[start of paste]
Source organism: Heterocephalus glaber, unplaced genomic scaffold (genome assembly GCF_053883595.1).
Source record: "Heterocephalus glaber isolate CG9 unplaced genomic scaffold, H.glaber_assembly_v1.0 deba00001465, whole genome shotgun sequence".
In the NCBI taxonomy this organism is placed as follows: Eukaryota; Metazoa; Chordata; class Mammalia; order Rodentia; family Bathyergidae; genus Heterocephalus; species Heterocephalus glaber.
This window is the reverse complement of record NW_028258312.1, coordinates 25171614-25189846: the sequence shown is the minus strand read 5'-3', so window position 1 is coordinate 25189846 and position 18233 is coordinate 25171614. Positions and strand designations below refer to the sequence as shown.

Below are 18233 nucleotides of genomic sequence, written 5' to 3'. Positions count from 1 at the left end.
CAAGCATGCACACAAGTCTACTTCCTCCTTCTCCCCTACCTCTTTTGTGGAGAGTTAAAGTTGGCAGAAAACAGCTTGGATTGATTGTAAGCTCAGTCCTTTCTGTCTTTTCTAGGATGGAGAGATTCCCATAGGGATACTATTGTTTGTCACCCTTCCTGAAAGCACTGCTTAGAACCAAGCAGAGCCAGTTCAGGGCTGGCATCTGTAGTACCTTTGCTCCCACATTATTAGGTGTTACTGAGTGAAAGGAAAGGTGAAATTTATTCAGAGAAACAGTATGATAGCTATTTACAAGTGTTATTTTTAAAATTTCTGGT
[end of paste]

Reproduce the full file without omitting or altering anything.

Source organism: Heterocephalus glaber, unplaced genomic scaffold (genome assembly GCF_053883595.1).
Source record: "Heterocephalus glaber isolate CG9 unplaced genomic scaffold, H.glaber_assembly_v1.0 deba00001465, whole genome shotgun sequence".
In the NCBI taxonomy this organism is placed as follows: Eukaryota; Metazoa; Chordata; class Mammalia; order Rodentia; family Bathyergidae; genus Heterocephalus; species Heterocephalus glaber.
This window is the reverse complement of record NW_028258312.1, coordinates 25171614-25189846: the sequence shown is the minus strand read 5'-3', so window position 1 is coordinate 25189846 and position 18233 is coordinate 25171614. Positions and strand designations below refer to the sequence as shown.

Below are 18233 nucleotides of genomic sequence, written 5' to 3'. Positions count from 1 at the left end.
CAAGCATGCACACAAGTCTACTTCCTCCTTCTCCCCTACCTCTTTTGTGGAGAGTTAAAGTTGGCAGAAAACAGCTTGGATTGATTGTAAGCTCAGTCCTTTCTGTCTTTTCTAGGATGGAGAGATTCCCATAGGGATACTATTGTTTGTCACCCTTCCTGAAAGCACTGCTTAGAACCAAGCAGAGCCAGTTCAGGGCTGGCATCTGTAGTACCTTTGCTCCCACATTATTAGGTGTTACTGAGTGAAAGGAAAGGTGAAATTTATTCAGAGAAACAGTATGATAGCTATTTACAAGTGTTATTTTTAAAATTTCTGGT